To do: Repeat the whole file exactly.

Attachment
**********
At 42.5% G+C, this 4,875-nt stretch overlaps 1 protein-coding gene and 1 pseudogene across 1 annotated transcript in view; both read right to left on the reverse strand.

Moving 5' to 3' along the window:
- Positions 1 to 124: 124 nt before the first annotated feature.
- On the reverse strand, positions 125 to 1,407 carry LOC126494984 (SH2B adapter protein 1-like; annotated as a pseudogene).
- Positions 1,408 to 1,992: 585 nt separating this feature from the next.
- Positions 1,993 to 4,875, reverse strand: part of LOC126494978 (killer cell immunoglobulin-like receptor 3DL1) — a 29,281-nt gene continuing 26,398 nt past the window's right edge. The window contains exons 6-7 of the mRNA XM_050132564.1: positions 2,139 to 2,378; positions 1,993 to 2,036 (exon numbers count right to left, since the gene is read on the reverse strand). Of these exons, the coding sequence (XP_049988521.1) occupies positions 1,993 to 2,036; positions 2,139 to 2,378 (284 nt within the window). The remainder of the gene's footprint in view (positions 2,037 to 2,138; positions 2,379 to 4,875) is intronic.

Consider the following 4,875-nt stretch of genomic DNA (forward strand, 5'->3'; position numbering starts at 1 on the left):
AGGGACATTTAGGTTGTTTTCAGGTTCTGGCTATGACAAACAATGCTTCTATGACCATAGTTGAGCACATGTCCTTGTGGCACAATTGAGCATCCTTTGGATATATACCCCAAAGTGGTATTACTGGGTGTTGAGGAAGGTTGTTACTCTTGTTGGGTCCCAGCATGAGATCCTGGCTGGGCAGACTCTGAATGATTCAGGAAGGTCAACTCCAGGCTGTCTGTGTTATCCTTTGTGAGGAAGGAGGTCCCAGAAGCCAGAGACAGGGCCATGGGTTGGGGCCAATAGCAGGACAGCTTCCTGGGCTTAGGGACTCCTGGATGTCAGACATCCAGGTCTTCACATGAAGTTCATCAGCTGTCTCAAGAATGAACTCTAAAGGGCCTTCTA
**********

At 42.5% G+C, this 4,875-nt stretch overlaps 1 protein-coding gene and 1 pseudogene across 1 annotated transcript in view; both read right to left on the reverse strand.

Moving 5' to 3' along the window:
- Positions 1 to 124: 124 nt before the first annotated feature.
- On the reverse strand, positions 125 to 1,407 carry LOC126494984 (SH2B adapter protein 1-like; annotated as a pseudogene).
- Positions 1,408 to 1,992: 585 nt separating this feature from the next.
- Positions 1,993 to 4,875, reverse strand: part of LOC126494978 (killer cell immunoglobulin-like receptor 3DL1) — a 29,281-nt gene continuing 26,398 nt past the window's right edge. The window contains exons 6-7 of the mRNA XM_050132564.1: positions 2,139 to 2,378; positions 1,993 to 2,036 (exon numbers count right to left, since the gene is read on the reverse strand). Of these exons, the coding sequence (XP_049988521.1) occupies positions 1,993 to 2,036; positions 2,139 to 2,378 (284 nt within the window). The remainder of the gene's footprint in view (positions 2,037 to 2,138; positions 2,379 to 4,875) is intronic.

Consider the following 4,875-nt stretch of genomic DNA (forward strand, 5'->3'; position numbering starts at 1 on the left):
AGGGACATTTAGGTTGTTTTCAGGTTCTGGCTATGACAAACAATGCTTCTATGACCATAGTTGAGCACATGTCCTTGTGGCACAATTGAGCATCCTTTGGATATATACCCCAAAGTGGTATTACTGGGTGTTGAGGAAGGTTGTTACTCTTGTTGGGTCCCAGCATGAGATCCTGGCTGGGCAGACTCTGAATGATTCAGGAAGGTCAACTCCAGGCTGTCTGTGTTATCCTTTGTGAGGAAGGAGGTCCCAGAAGCCAGAGACAGGGCCATGGGTTGGGGCCAATAGCAGGACAGCTTCCTGGGCTTAGGGACTCCTGGATGTCAGACATCCAGGTCTTCACATGAAGTTCATCAGCTGTCTCAAGAATGAACTCTAAAGGGCCTTCTA